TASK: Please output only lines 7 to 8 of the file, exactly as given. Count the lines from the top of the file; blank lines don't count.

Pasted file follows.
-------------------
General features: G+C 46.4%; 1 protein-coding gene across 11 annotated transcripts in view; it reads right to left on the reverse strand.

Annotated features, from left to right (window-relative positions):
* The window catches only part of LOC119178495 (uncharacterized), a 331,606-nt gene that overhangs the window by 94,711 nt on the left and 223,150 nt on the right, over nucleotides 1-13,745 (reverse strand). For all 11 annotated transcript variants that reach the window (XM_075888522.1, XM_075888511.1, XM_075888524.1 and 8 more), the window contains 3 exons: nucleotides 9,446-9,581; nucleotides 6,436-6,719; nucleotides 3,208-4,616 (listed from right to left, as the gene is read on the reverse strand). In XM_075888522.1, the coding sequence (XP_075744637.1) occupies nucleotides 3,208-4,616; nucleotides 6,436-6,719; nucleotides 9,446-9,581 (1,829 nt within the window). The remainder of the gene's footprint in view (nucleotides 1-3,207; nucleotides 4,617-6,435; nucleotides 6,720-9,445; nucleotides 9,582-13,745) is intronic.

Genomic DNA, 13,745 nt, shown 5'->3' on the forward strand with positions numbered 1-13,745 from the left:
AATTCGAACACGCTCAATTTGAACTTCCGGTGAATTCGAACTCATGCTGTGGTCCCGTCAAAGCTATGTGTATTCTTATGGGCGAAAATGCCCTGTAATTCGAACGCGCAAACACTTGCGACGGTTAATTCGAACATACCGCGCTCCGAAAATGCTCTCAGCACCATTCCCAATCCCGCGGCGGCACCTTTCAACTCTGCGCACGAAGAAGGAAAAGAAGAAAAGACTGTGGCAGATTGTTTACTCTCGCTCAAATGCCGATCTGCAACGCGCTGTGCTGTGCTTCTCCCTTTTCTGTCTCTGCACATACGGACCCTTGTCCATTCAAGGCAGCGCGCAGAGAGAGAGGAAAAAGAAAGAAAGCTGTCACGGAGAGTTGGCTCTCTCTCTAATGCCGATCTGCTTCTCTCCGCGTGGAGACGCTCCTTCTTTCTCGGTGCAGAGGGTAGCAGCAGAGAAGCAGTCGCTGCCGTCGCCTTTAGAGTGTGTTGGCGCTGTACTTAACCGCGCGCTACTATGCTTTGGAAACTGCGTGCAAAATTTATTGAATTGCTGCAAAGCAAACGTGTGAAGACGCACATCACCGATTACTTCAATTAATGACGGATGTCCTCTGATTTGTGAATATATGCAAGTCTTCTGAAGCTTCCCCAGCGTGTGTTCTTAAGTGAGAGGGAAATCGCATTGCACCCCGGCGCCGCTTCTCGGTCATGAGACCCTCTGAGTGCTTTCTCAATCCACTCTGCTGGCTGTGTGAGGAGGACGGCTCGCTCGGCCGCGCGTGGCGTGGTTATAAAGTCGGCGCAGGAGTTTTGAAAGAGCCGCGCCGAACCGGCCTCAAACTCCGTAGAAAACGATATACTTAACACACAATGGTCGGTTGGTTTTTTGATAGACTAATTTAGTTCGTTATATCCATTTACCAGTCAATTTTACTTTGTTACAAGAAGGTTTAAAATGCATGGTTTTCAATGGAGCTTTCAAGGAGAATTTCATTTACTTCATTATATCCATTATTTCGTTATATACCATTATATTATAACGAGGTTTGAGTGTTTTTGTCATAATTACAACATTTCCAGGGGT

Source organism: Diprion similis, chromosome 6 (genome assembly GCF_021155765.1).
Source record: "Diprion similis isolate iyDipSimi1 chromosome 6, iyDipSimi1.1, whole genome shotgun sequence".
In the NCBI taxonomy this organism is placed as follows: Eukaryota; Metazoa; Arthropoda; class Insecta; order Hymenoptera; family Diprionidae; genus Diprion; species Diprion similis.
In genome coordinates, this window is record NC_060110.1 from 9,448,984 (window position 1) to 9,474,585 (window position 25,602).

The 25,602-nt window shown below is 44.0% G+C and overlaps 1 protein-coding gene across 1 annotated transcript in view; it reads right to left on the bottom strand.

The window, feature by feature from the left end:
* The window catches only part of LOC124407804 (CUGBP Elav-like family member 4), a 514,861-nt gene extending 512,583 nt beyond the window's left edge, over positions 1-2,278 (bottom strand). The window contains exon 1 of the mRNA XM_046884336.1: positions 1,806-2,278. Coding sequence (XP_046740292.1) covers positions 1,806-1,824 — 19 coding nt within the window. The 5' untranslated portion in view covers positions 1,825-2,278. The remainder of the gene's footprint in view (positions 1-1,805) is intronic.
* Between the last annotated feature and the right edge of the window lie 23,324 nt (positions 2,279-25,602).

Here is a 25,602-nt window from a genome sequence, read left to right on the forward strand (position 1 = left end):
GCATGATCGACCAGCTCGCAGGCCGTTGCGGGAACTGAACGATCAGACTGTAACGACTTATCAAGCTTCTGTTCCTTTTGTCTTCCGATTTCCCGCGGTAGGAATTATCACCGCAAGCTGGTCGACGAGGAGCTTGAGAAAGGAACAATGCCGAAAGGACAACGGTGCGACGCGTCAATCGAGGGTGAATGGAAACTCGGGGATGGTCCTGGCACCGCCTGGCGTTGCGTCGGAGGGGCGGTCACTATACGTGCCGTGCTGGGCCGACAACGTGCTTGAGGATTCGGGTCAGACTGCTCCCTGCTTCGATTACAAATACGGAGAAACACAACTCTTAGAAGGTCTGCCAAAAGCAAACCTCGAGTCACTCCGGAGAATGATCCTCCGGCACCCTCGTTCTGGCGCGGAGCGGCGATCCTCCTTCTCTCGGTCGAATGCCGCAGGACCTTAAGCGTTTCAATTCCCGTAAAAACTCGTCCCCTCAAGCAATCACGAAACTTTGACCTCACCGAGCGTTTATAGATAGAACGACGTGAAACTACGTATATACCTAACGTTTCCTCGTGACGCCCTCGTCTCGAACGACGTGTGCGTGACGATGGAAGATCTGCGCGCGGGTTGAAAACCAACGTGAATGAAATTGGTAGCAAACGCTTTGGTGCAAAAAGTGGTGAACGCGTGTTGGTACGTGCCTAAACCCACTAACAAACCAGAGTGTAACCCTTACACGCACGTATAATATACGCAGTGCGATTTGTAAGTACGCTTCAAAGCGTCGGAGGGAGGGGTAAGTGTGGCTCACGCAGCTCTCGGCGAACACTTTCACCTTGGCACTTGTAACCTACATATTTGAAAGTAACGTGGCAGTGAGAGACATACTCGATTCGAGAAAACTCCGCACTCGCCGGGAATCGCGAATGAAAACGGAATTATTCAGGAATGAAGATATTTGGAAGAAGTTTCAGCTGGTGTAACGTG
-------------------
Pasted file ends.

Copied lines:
Source record: "Diprion similis isolate iyDipSimi1 chromosome 6, iyDipSimi1.1, whole genome shotgun sequence".
In the NCBI taxonomy this organism is placed as follows: Eukaryota; Metazoa; Arthropoda; class Insecta; order Hymenoptera; family Diprionidae; genus Diprion; species Diprion similis.